As Maker Party (Mozilla’s 3-month extravaganza of global webmaking) comes to an end, reports are flooding in from event hosts around the world. Hundreds of teachers, mentors and web enthusiasts volunteered to hold Maker Parties so others could learn about the web in a fun, social and collaborative environment. Here are the elements of Maker Party 2013 that garnered the most feedback:
We’re pleased that many Maker Party hosts found Popcorn, Thimble and X-Ray Goggles well-suited to introduce learners of all ages and backgrounds to making, connecting and publishing online:
“Popcorn is particularly useful for kids who only have access to computers at school or the library, because you don’t need to download or pay for software – as long as you have an internet connection, you can use Popcorn.” — from the YWCA Toronto Girls’ Council Maker Party in Toronto, Canada
Teachers and mentors discovered ingenious ways integrate Maker Parties into their curricula. Even more exciting, they collaborated and created informal networks to help others teach the web.
“Stéphanie explained to me what she wanted to do and asked me whether Popcorn could do it. And it could! She was really happy to see it would be so easy, nothing to install, no matter if she was using Windows or Linux. She’s a teacher and she already plans to show Webmaker to her colleagues and her pupils.” — from the NightScience Maker Party in Paris, France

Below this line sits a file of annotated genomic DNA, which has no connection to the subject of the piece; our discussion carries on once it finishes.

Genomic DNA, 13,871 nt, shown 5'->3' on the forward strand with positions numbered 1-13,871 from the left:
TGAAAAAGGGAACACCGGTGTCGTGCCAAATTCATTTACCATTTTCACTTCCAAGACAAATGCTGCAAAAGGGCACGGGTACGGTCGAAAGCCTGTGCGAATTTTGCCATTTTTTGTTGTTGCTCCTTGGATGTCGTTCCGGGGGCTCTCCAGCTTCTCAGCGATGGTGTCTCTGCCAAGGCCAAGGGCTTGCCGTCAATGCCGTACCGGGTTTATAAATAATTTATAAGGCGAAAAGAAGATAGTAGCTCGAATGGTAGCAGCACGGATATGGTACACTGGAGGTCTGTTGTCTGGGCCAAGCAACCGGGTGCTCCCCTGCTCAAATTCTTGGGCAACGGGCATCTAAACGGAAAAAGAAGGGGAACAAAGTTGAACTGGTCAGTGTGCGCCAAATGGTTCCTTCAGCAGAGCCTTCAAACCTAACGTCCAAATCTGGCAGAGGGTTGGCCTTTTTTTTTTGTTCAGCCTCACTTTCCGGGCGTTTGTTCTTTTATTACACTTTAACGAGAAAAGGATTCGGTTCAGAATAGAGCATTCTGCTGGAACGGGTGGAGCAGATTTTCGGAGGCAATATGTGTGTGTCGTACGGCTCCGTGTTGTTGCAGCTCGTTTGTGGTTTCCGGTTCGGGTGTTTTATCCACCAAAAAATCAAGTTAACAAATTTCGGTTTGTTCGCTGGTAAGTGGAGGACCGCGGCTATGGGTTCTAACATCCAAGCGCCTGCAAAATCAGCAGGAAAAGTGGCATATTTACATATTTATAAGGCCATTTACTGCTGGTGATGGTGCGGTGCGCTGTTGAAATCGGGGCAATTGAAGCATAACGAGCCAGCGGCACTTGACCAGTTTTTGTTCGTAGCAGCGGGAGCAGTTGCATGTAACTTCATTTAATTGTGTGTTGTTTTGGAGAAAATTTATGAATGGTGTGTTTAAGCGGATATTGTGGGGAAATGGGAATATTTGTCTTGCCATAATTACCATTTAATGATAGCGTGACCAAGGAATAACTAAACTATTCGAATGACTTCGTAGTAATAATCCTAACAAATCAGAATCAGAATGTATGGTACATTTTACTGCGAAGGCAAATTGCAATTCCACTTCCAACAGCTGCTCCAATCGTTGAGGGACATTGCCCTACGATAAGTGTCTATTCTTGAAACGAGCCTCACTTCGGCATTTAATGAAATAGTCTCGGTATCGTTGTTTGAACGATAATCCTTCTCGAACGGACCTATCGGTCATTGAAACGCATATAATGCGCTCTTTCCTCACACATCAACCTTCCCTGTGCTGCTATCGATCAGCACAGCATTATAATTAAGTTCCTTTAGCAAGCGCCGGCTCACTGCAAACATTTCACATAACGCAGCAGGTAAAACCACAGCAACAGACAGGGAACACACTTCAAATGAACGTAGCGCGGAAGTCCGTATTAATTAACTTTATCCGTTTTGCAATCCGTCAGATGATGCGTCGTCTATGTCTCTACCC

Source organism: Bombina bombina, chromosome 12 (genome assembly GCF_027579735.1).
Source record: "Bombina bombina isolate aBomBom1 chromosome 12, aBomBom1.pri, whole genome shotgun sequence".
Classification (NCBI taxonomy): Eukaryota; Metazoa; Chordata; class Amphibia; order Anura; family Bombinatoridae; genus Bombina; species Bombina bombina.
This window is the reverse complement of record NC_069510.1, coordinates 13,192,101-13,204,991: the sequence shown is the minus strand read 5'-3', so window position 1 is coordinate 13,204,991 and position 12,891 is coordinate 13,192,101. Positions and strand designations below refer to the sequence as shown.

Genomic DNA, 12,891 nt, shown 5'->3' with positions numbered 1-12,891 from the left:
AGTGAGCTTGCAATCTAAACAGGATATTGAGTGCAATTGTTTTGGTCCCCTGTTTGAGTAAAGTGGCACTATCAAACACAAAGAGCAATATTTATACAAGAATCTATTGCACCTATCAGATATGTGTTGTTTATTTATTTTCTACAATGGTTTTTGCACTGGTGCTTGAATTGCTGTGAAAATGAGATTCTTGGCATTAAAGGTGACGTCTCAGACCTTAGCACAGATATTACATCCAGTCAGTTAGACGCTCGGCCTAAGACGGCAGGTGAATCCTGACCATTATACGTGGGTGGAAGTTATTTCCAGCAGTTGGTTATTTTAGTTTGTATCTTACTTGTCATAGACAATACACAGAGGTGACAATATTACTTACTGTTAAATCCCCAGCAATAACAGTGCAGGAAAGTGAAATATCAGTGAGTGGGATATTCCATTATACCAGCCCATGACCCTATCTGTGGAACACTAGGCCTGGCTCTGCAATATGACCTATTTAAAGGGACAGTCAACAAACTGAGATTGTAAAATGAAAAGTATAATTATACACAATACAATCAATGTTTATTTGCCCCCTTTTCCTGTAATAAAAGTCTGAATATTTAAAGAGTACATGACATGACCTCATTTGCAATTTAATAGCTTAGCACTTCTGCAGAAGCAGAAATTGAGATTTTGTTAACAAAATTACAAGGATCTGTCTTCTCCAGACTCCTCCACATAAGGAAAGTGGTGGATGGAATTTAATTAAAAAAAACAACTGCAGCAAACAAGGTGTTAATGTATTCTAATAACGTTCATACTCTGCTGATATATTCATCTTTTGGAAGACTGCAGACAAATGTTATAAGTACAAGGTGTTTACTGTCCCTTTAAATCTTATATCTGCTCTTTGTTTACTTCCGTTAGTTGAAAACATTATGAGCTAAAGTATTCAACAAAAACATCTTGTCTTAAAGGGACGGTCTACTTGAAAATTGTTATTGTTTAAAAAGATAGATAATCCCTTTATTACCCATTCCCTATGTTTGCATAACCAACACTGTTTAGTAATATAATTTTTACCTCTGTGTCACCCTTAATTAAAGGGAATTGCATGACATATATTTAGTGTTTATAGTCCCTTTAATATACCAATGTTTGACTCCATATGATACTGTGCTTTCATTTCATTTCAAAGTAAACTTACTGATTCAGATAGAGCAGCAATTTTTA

Many event hosts were not formal educators. By connecting with other web enthusiasts eager to share skills, Maker Parties were a great way to gain experience and form networks.
“During my first class, I was kind of nervous but my students were awesome. They really loved the innovation experience that we shared together. I really felt it was a learning and teaching experience for all of us.” — from the Virtual United Maker Party in Chicago, USA
We heard over and over how much fun people had at this year’s Maker Party. Collaboratively exploring coding and learning to make and share things on the web proved to be an engaging, joyful process for people across the globe, regardless of their skill levels.
“At the end of this session, I asked this attendee what he thought of learning collaboratively and he said “I spent half the session teaching that other guy in CSS, and it was so much fun.”” — from the OHM Festival Maker Party in Alkmaar, Netherlands
We also received some questions:
Can I keep making?
Yes! The party continues at webmaker.org. You can inspect and remix any webpage with the X-Ray Goggles, create and share your own webpages with Thimble, and remix web video, audio and images into cool mashups with Popcorn. You can also connect with other mentors, find teaching resources and event guides to host your own party.
What better way is there to celebrate the last few months of webmaking than by throwing a giant party? That’s right…get ready for the mother of all Maker Parties: MozFest! This is Mozilla’s annual gathering of passionate thinkers and creators from around the world who meet in London to collaborate, create, teach and learn. Learn more about MozFest.
“You know when you throw a party, everyone’s having a good time and you don’t want it to end? Neither do we! We were blown away by Maker Party and can’t wait to continue making, teaching and partying at Mozfest in London in October.” — Michelle Thorne, Manager of Mozilla’s Global Mentor Network